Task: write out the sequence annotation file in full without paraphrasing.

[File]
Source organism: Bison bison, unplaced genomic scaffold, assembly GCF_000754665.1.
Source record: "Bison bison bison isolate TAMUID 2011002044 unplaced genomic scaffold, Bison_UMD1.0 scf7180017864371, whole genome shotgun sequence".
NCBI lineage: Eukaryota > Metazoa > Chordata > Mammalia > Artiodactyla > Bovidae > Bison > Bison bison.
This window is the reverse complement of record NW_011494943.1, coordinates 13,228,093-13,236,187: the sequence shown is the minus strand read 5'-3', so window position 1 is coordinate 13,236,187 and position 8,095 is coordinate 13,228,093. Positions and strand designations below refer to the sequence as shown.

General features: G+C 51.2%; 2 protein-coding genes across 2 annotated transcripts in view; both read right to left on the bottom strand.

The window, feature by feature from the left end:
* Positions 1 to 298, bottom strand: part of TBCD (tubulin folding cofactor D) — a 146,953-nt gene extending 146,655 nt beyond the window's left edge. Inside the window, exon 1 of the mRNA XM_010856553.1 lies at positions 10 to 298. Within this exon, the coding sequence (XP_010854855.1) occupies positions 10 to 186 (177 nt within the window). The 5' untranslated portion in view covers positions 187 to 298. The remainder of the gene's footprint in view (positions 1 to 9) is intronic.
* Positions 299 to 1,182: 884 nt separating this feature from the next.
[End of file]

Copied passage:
Source organism: Bison bison, unplaced genomic scaffold, assembly GCF_000754665.1.
Source record: "Bison bison bison isolate TAMUID 2011002044 unplaced genomic scaffold, Bison_UMD1.0 scf7180017864371, whole genome shotgun sequence".
NCBI lineage: Eukaryota > Metazoa > Chordata > Mammalia > Artiodactyla > Bovidae > Bison > Bison bison.
This window is the reverse complement of record NW_011494943.1, coordinates 13,228,093-13,236,187: the sequence shown is the minus strand read 5'-3', so window position 1 is coordinate 13,236,187 and position 8,095 is coordinate 13,228,093. Positions and strand designations below refer to the sequence as shown.

General features: G+C 51.2%; 2 protein-coding genes across 2 annotated transcripts in view; both read right to left on the bottom strand.

The window, feature by feature from the left end:
* Positions 1 to 298, bottom strand: part of TBCD (tubulin folding cofactor D) — a 146,953-nt gene extending 146,655 nt beyond the window's left edge. Inside the window, exon 1 of the mRNA XM_010856553.1 lies at positions 10 to 298. Within this exon, the coding sequence (XP_010854855.1) occupies positions 10 to 186 (177 nt within the window). The 5' untranslated portion in view covers positions 187 to 298. The remainder of the gene's footprint in view (positions 1 to 9) is intronic.
* Positions 299 to 1,182: 884 nt separating this feature from the next.